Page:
Those cedars look similar but are less bushy and taller than the ones that grow like weeds here in Texas. Anybody know if the TX variety (or wherever else they are in N. America) are a descendant of the Lebanese variety? My understanding is that the N American cedar tree got here in the last few centuries w/ colonization.

Posted by: cb at May 25, 2006 10:54 AM


You say that "Lebanon is also much friendlier than any country in Europe."

Have you been to every country in Europe?

Posted by: The Fact Checker at May 25, 2006 10:55 AM

Do you recommand a Travel agent or just fly, rent a hotel room for a week or two, and travel on your own? It is a small country.

That's your mother? She is good looking.
Any more pictures of her?
I am hitting the tip jar.

Posted by: Terry at May 25, 2006 11:08 AM

Great photo series. The landscapes of mountains are very impressive. I like the sincere atmosphere within this pictures.

Posted by: Maria loves pictures at May 25, 2006 11:25 AM

Thanks, Mike, for covering Lebanon and Beirut with such heart! Lebanon deserves no less. For those thinking of visiting, I also recommend the northern town of HASROUN and the protected EHDEN forest, the most-southern tip of the European forests. I am told that at the entrance to the forest, there is a very friendly and cheap hotel. Nothing would be more therapeutic than a few days in that haven of refuge from it all!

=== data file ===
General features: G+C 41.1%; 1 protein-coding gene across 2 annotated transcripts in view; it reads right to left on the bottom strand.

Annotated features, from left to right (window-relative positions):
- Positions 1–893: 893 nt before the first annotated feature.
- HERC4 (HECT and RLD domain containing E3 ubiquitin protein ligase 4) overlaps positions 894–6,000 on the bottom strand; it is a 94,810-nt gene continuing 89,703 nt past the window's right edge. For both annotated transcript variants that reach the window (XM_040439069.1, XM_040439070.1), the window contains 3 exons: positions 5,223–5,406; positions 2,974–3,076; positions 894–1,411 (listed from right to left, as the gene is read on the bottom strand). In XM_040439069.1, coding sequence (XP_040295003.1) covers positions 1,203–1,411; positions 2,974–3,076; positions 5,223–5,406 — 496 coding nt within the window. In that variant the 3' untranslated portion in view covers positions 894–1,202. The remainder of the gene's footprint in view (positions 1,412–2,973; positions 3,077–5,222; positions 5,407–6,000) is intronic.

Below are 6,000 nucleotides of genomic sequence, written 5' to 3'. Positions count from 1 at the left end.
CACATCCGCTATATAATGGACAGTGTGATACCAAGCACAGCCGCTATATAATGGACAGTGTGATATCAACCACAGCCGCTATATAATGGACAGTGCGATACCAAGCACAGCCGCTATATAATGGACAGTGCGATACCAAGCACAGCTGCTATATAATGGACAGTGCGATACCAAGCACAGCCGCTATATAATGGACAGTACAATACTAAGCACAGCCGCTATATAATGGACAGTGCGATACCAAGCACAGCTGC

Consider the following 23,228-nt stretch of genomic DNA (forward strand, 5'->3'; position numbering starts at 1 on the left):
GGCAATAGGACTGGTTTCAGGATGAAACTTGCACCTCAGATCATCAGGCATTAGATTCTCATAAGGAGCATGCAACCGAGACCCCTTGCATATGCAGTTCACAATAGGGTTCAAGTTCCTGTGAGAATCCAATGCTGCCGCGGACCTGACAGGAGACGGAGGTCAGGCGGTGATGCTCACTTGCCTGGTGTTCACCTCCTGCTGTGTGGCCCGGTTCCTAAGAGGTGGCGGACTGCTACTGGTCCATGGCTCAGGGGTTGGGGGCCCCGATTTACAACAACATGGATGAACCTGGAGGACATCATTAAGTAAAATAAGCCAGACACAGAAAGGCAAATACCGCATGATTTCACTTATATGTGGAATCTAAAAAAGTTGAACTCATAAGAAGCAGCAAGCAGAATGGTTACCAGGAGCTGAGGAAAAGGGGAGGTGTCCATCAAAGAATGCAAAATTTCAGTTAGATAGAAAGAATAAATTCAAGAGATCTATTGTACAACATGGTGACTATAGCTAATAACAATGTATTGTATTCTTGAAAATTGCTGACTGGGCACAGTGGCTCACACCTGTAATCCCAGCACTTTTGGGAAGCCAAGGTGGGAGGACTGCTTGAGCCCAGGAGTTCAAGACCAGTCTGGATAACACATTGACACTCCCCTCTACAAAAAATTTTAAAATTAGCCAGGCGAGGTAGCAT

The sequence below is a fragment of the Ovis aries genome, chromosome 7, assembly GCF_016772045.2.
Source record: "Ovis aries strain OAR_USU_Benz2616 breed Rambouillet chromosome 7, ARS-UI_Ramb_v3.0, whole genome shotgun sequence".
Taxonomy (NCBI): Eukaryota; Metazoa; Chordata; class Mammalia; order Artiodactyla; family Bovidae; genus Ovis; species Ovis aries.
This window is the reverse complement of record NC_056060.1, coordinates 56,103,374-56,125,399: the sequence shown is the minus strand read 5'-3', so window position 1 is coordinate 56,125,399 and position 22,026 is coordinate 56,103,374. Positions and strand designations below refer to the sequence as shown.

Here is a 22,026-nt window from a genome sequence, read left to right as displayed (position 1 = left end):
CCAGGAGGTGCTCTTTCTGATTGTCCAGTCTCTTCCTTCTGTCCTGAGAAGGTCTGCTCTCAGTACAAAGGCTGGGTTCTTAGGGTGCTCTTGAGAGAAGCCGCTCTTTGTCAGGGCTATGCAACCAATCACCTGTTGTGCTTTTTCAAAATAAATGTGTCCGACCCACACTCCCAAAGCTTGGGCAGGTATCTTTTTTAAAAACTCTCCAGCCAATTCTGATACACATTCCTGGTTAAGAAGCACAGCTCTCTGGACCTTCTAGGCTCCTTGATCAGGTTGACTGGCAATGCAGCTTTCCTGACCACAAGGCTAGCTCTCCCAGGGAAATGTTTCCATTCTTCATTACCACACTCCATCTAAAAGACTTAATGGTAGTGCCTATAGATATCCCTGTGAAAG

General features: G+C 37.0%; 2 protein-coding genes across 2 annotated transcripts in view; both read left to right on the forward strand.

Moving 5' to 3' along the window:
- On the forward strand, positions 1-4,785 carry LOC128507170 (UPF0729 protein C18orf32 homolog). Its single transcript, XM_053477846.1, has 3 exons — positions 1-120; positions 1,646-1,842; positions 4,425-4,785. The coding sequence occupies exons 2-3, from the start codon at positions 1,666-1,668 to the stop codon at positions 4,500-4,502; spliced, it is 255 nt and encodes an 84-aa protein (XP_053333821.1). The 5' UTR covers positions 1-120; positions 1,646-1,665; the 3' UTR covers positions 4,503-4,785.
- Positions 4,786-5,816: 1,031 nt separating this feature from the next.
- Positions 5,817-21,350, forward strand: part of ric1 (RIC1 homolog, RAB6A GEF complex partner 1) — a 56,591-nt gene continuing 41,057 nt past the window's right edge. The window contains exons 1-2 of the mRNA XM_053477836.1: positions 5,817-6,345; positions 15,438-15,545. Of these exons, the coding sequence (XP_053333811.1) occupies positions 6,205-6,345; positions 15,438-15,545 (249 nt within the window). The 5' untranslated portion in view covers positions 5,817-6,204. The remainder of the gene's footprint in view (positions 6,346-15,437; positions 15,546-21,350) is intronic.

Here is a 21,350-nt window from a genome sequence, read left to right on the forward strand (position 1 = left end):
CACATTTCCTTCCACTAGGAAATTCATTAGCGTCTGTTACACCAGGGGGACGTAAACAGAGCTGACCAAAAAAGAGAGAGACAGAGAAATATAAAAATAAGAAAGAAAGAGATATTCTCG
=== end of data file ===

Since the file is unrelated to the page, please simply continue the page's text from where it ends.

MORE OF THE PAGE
Posted by: S-gal at May 25, 2006 02:19 PM


Thanks alot for the pics link. Actually, I asked you to know what areas in south you visited. I guess now you've visited mainly the border areas.
I am from south (living abroad) and you missed my house in one of those pictures by just few meters. ;)

Posted by: AR at May 26, 2006 01:01 AM

From Beirut to the Beltway is very good reading this week.

Posted by: Josh Scholar at May 26, 2006 01:38 AM

Hey all

If anyone wants to see even more pics of Lebanon, I recommend going to and click on the "slide show". They have thousands of pics of Lebanon that run on a loop, its really sweet.

Posted by: Sam at May 26, 2006 07:55 AM

Texas (Mountain) Cedars are more correctly called "Ashe Juniper". They are not closely related to Lebanon Cedar, which is the true "Cedar" tree.

It didn't just arrive - it has been here long enough that at least one bird species which breeds only in Texas is completely dependent on it. It has spread quite a bit with overgrazing by cattle, however.